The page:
Pediatric Article
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Persistent Pulmonary Hypertension of the Neonate (PPHN)

By Santa J. Bartholomew M.D. FAAP, FCCM

See Corresponding Case Study: Persistent Pulmonary Hypertension

A baby in utero does not require oxygenation via its lungs; rather, it is oxygenated by maternal respiration and placental oxygen supply.   The alveoli, or the “air sacks” in the lungs, are full of fluid because they are not used to oxygenate the blood. The alveoli still have blood vessels going past them as they prepare to sustain extrauterine life. Because of the lack of oxygen in utero, there is a phenomenon called hypoxic pulmonary vasoconstriction, which is the clamping down of the blood vessels. This process is a clamping-down of the blood vessels in response to the lower oxygen level in the fetus. The pressure or resistance is increased like a hose that is being stepped on. The high pressure inside the vessel makes the pressure in the pulmonary artery very high so that flow into the pulmonary artery is virtually obstructed. This causes higher back pressure in the right ventricle and atrium.

Blood flow from the placenta then bypasses the infants’ lungs because of this high pressure is shunted to the baby’s body via two mechanisms: the foramen ovale (a hole in between the right and left upper chambers or atria of the heart) and via a bypass vessel between the pulmonary artery and aorta called the patent ductus arteriosus (PDA). These structures are unique to newborns.

Persistent Pulmonary Hypertension of the Neonate (PPHN)

Persistent pulmonary hypertension of the newborn (PPHN) occurs when this pulmonary vascular resistance (PVR) remains abnormally high after the baby is delivered, causing shunting of blood through fetal circulatory pathways that should otherwise have closed shortly after birth.

Persistent pulmonary hypertension of the neonate (PPHN) is the failure of the normal circulation to transition to that which occurs after birth and is sustained for the rest of the life of the infant. It is a syndrome characterized by marked elevated pressure in the lungs due to persistent clamping down of the blood vessels and abnormal blood shunting at the foramen ovale and ductus arteriosus.

A series of diagnostic tests should be done to determine if the newborn has PPHN and the cause of the PPHN but ECHO is the gold standard way to determine the pulmonary pressures in the heart and make the diagnosis of PPHN. PPHN can occur when an infant has aspiration of meconium during the birth process, or blood or amniotic fluid, or some other irritant causing respiratory distress. It can occur from aspiration of any substance that injures the surfactant (a chemical in the alveolus of the lung that decreases surface tension and allows the lung to inflate) in the lung. It can occur from overwhelming infection in the infant.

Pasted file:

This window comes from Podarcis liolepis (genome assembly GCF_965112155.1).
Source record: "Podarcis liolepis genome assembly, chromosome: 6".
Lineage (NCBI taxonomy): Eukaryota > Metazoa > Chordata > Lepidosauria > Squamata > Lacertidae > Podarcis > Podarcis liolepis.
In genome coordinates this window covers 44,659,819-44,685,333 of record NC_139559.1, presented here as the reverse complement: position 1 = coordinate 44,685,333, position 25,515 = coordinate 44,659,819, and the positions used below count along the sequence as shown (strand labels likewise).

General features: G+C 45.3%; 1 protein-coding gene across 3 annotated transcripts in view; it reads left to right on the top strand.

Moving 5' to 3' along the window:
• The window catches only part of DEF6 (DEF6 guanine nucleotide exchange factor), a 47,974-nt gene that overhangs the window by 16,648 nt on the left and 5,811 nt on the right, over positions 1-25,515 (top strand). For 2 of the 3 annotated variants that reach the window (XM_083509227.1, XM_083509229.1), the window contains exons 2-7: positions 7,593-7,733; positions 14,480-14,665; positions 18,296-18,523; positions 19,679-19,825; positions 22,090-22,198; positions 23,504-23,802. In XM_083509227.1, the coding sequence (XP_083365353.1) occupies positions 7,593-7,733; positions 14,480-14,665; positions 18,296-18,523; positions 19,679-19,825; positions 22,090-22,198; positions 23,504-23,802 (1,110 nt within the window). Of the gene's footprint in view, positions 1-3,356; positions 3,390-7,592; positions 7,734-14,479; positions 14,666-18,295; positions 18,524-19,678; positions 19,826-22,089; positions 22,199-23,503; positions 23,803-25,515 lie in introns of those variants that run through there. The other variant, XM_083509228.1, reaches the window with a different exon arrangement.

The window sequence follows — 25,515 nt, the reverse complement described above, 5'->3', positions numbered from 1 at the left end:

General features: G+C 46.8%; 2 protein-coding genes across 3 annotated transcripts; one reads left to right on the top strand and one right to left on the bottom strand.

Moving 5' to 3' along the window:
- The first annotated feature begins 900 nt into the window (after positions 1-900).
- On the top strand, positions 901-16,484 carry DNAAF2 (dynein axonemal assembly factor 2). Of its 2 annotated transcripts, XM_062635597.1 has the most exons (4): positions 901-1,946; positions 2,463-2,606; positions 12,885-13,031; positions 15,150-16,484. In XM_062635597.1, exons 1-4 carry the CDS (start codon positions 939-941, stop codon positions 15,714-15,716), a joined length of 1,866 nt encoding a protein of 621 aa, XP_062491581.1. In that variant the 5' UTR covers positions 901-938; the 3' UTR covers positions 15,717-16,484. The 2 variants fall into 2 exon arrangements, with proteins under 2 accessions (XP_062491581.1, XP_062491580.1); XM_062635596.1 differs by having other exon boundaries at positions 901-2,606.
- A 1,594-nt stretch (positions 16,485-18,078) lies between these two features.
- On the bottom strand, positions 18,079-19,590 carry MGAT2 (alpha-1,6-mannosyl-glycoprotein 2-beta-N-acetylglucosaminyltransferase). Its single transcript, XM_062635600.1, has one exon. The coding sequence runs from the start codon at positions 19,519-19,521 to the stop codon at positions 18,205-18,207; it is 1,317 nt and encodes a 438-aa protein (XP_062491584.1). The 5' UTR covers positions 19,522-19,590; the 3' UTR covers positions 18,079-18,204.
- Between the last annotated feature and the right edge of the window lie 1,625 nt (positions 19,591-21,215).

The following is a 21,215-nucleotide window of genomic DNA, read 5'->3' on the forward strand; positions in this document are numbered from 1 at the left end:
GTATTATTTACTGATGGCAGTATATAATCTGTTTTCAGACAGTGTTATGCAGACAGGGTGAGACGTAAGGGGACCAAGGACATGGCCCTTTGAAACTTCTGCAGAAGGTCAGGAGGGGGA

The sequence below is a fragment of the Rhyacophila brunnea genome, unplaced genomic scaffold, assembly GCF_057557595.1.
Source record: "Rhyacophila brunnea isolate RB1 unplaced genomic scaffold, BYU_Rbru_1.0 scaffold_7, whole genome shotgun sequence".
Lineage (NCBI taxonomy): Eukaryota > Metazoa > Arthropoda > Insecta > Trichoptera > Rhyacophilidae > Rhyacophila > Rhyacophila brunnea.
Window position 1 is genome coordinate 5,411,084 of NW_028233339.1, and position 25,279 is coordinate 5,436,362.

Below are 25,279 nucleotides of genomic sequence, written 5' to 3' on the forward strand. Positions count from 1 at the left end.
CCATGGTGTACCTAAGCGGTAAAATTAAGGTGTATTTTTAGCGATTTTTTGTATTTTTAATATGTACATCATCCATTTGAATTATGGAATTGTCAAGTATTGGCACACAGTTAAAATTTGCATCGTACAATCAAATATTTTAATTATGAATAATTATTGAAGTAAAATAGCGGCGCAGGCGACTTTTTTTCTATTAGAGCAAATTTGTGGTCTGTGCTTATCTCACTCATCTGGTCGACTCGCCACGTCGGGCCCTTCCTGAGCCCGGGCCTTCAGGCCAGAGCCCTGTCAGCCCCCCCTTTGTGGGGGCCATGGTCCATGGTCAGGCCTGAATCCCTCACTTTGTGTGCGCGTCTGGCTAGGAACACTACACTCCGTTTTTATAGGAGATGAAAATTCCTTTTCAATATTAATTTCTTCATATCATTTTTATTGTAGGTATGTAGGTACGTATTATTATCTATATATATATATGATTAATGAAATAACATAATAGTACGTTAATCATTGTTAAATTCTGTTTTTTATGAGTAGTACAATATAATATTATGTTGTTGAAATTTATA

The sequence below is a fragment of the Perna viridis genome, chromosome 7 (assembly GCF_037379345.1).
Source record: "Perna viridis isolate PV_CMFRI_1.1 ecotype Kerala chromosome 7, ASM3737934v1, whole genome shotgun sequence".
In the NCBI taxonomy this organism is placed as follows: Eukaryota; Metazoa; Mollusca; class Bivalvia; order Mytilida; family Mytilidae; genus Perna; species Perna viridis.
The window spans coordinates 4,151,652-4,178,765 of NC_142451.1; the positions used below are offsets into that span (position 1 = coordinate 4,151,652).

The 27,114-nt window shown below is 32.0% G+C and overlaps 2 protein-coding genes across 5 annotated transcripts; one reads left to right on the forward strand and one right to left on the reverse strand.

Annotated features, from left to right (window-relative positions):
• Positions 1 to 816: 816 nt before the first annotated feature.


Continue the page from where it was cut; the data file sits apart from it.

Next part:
Finally, the severity of the PPHN should be assessed. The best way to do this is to measure the oxygen index, a calculation where the provider multiplies [MAP x FiO2 ÷ PaO2] x 100. A severity quotient will be determined. With that, the provider can predict whether the baby will do well without much support, with a short period of support, or a baby who may need extra corporal membranous oxygenation or ECMO.


  1. Oxygen: usually delivered via high-flow nasal cannula (HFNC) at 100% or in severely distressed infants they may require mechanical ventilation.
          a. Oxygen is an effective vasodilator, so the hope is that this treatment will decrease lung vasoconstriction.
  2. Sedation: keeping the infant calm allows the pulmonary pressures to fall and in mechanically ventilated infants they may be chemically sedated and paralyzed.
  3. Nitric Oxide: a gas that is a profound vasodilator and can be administered via the ventilator. If needed this can then be converted to an oral medication that increases the levels of nitric oxide in the infants lungs long term called Sildenafil.
  4. ECMO: the infant is placed on a machine that oxygenates blood outside the body while all the other therapies are continued until the pressures in the lungs begin to fall.

The morbidity and mortality associated with persistent pulmonary hypertension of the newborn are related to the severity and duration of low systemic oxygen. If it is not treated, many infants are profoundly brain injured or die.

Current treatments are often ineffective, and more invasive therapies, such as ECMO, cause life-threatening complications and sometimes death. For these reasons, a rapid-acting, easily administered agent that selectively dilates the pulmonary vasculature and increases systemic oxygenation is essential such as nitric oxide have been revolutionary in caring for these infants. Inhaled nitric oxide rapidly increased oxygenation in infants with severe hypoxemia and pulmonary artery hypertension without causing systemic hypotension. In addition, long-term therapy with inhaled nitric oxide caused lasting improvement in oxygenation and reduced the requirement for extracorporeal membrane oxygenation.